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We have SQL and SSRS 2k5 on a Win 2k3 virtual server with 4Gb on the virt server. (The server running the virt server has > 32Gb)

When we run our comparison report, it calls a stored proc on database A. The proc pulls data from several tables, and from a view on database B.

If I run Profiler and monitor the calls, I see activity


then wait several minutes till the actual call of the proc shows up.

RPC:Completed exec sp_executesql N'exec [procGetLicenseSales_ALS_Voucher] @CurrentLicenseYear, @CurrentStartDate, @CurrentEndDate, ''Fishing License'', @PreviousLicenseYear, @OpenLicenseAccounts',N'@CurrentStartDate datetime,@CurrentEndDate datetime,@CurrentLicenseYear int,@PreviousLicenseYear int,@OpenLicenseAccounts nvarchar(4000)',@CurrentStartDate='2010-11-01 00:00:00:000',@CurrentEndDate='2010-11-30 00:00:00:000',@CurrentLicenseYear=2010,@PreviousLicenseYear=2009,@OpenLicenseAccounts=NULL

then more time, and usually the report times out. It takes about 20 minutes if I let it run in Designer

This Report was working, albeit slowly but still less than 10 minutes, for months.

If I drop the query (captured from profiler) into SQL Server Management Studio, it takes 2 minutes, 8 seconds to run.

Database B just had some changes and data replicated to it (we only read from the data, all new data comes from nightly replication).

Something has obviously changed, but what change broke the report? How can I test to find out why the SSRS part is taking forever and timing out, but the query runs in about 2 minutes?

Added: Please note, the stored proc returns 18 rows... any time. (We only have 18 products to track.) The report takes those 18 rows, and groups them and does some sums. No matrix, only one page, very simple.

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1. you do know that if you're running a report (in VS) with the same parameters on your local machine it will cache the data in a file with a .DATA suffix? 2. have you checked the RSExecutionLog to see how long things are really taking? This gives details of query and render time, there are even some free reports and a dtsx package you can download to persist/view this data –  adolf garlic Mar 23 '11 at 10:48

2 Answers 2

M Kenyon II

Database B just had some changes and data replicated to it (we only read from the data, all new data comes from nightly replication).

Ensure that all indexes survived the changes to Database B. If they still exist, check how fragmented they are and reorganize or rebuild as necessary.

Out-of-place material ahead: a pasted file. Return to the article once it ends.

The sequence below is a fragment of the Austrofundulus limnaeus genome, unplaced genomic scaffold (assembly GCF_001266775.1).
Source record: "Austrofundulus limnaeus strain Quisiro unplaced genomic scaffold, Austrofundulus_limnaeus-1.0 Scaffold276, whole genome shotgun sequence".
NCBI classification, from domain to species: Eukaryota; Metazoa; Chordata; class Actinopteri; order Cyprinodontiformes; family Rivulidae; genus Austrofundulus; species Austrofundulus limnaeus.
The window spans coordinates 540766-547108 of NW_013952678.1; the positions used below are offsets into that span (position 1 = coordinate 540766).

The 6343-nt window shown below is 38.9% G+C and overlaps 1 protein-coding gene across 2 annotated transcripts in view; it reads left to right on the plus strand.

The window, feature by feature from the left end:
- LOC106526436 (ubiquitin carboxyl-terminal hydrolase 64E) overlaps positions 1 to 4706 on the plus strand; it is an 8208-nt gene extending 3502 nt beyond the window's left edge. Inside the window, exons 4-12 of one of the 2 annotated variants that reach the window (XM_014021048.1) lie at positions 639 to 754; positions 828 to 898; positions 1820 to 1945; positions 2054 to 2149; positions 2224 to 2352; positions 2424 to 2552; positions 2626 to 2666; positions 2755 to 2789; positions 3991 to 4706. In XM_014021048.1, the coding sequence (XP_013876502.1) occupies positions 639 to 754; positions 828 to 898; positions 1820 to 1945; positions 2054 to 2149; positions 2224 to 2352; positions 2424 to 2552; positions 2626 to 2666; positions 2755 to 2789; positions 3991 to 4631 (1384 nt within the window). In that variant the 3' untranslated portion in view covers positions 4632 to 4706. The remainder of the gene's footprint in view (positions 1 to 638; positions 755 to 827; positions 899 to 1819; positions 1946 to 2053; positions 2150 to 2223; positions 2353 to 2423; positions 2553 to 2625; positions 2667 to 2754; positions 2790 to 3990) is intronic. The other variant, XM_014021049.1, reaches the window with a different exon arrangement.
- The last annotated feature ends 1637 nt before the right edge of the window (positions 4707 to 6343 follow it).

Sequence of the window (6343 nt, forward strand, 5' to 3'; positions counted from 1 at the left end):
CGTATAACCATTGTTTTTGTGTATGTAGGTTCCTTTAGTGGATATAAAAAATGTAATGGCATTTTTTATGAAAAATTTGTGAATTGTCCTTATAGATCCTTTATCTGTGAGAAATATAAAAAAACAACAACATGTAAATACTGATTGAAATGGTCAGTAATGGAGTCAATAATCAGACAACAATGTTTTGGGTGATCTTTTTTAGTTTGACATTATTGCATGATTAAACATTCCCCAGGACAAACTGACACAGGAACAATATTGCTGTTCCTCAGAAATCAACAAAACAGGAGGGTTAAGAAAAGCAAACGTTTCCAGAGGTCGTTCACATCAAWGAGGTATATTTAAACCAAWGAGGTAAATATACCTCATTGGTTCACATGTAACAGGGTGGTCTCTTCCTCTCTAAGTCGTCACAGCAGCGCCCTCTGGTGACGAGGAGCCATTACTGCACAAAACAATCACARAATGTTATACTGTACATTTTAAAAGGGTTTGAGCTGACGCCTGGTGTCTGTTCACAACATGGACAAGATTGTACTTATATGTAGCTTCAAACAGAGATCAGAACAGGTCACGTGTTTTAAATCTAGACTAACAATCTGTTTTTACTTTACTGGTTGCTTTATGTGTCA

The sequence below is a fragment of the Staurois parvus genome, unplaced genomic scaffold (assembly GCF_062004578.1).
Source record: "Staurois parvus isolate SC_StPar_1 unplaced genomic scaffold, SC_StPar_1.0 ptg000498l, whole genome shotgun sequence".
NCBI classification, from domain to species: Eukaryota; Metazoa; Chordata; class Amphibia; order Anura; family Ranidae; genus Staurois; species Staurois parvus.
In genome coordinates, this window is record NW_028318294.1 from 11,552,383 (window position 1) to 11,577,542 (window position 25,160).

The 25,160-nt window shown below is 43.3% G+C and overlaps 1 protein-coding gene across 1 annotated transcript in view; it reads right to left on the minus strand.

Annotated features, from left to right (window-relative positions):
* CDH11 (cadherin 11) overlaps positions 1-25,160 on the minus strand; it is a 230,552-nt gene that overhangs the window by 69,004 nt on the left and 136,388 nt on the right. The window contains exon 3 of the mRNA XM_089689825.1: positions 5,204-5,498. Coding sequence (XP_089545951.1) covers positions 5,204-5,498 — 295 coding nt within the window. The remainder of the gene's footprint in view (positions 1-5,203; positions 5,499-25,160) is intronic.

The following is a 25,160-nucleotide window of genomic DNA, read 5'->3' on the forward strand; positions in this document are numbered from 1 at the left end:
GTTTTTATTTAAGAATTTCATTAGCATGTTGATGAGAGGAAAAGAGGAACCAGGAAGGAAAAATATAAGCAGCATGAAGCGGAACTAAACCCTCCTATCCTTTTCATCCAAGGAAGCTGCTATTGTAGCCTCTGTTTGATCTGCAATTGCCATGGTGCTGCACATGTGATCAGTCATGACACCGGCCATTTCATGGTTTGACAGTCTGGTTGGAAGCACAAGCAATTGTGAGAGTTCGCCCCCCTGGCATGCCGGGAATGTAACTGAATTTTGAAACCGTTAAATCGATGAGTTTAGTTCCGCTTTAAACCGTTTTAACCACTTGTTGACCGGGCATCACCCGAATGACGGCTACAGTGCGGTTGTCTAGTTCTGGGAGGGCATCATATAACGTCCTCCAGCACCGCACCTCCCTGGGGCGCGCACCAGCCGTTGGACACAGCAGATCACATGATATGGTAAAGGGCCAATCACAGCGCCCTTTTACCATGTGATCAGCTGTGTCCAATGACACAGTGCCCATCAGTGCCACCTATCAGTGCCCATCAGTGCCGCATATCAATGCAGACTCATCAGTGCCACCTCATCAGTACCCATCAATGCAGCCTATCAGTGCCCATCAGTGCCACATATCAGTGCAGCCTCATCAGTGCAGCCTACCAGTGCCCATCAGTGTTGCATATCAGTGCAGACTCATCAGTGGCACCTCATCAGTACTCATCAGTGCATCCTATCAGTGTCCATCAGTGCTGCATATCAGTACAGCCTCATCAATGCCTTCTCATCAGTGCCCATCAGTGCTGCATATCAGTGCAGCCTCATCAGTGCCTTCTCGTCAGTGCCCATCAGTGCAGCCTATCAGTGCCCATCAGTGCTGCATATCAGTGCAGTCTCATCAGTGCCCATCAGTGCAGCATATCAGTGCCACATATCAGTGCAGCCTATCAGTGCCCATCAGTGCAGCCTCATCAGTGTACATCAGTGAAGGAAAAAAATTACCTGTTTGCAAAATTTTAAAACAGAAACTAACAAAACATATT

Indexes can have a huge impact on performance.

As far as the report taking far longer to run than your query, there can be many reasons for this. Some tricks for getting SSRS to run faster can be found here:


Edit: Here's the relevant information from the link above.


I recall some time ago we had the same issue where we were passing in the parameters within SSRS to a SQL Dataset and it would slow it all down compared to doing it in SSMS (minutes compared to seconds like your issue). It appeared that when SSRS was passing in the parameter it was possibly recalculating the value and not storing it once and that was it.

What I did was declare a new TSQL parameter first within the dataset and set it to equal the SSRS parameter and then use the new parameter like I would in SSMS.


DECLARE @X as int
SET @X = @SSRSParameter


Thanks AshMc, this one worked for me. However my issue now is that it will only work with a single parameter and the query won’t run if I want to pass multiple parameter values.



I was able to find how I did this previously. I created a Temp table placed the values that we wanted to filter on in it then did an inner join on the main query to it. We only use the SSRS Parameters as a filter on what to put in the temp table.

This saved a lot of report run time doing it this way

DECLARE @ParameterList TABLE (ValueA Varchar(20)) 

INSERT INTO @ParameterList
select ValueA
from TableA
where ValueA = @ValueB

INNER JOIN @ParameterList
ON ValueC = ValueA  

Hope this helps,


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+1, the SET @X = @SSRSParameter trick worked for me! –  Arnoldiusss Aug 22 '11 at 14:21

Could be parameter sniffing. If you've changed some data or some of the tables then the cached plan that will have satisfied the sp for the old data model may not be valid any more.

Answered a very similar thing here: stored procedure performance issue


f you are sure that the sql is exactly the same and that the params are the same then you could be experiencing a parameter sniffing problem .

It's a pretty uncommon problem. I've only had it happen to me once and since then I've always coded away the problem.

Start here for a quick overview of the problem:



try declaring some local variables inside the sp and allocate the vales of the parameters to them. The use the local variables in place of the params.

It's a feature not a bug but it makes you go @"$@

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